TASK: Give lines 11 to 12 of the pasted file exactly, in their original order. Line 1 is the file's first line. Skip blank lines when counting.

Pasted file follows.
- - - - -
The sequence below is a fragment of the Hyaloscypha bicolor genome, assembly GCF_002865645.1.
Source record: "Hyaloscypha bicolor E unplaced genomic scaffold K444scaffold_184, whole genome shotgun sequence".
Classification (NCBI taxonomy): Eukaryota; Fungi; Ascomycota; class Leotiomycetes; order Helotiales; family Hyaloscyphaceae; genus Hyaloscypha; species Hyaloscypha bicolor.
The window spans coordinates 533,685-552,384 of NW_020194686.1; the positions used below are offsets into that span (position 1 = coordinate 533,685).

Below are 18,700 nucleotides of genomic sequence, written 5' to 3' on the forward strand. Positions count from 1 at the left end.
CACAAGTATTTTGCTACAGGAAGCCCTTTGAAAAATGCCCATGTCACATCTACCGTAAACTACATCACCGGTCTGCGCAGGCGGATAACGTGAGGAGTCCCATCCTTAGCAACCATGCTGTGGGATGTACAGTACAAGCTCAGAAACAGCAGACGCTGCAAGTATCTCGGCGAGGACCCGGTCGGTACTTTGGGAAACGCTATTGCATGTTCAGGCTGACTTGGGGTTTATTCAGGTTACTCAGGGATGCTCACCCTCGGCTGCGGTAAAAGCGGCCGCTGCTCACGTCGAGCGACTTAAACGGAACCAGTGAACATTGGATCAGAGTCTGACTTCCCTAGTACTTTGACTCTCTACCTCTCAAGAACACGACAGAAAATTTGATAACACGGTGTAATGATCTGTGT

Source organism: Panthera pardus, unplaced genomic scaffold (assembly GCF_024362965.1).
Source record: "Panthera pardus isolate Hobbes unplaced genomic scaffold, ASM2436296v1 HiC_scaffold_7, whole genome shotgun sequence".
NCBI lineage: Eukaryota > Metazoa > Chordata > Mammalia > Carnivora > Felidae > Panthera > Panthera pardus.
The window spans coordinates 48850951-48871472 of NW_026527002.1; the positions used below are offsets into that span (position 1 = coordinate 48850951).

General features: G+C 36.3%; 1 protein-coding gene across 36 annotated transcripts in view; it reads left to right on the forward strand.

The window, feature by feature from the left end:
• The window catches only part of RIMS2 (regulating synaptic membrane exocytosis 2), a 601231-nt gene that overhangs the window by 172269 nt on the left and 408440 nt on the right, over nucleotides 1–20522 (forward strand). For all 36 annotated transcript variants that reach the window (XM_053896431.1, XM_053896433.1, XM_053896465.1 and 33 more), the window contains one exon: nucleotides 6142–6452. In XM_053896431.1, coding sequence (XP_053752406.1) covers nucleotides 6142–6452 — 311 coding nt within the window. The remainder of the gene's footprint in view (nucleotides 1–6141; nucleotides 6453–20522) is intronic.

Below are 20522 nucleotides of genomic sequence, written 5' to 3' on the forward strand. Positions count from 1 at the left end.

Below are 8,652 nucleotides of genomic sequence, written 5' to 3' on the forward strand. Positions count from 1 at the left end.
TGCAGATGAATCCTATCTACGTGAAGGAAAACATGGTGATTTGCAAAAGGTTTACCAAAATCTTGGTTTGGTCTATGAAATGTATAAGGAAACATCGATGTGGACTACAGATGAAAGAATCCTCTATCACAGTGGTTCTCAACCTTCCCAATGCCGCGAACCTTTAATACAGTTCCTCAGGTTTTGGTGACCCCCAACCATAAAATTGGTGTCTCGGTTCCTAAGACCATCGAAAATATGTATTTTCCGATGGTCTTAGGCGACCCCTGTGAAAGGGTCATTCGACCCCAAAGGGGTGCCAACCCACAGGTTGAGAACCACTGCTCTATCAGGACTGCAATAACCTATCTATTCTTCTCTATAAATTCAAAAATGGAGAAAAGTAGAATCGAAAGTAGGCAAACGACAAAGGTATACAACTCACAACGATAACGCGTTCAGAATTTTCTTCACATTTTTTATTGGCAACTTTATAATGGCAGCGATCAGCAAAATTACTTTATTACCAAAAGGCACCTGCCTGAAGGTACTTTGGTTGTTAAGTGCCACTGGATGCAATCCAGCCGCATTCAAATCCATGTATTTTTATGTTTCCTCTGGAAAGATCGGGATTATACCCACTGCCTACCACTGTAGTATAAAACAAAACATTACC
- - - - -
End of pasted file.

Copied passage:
General features: G+C 36.3%; 1 protein-coding gene across 36 annotated transcripts in view; it reads left to right on the forward strand.

The window, feature by feature from the left end: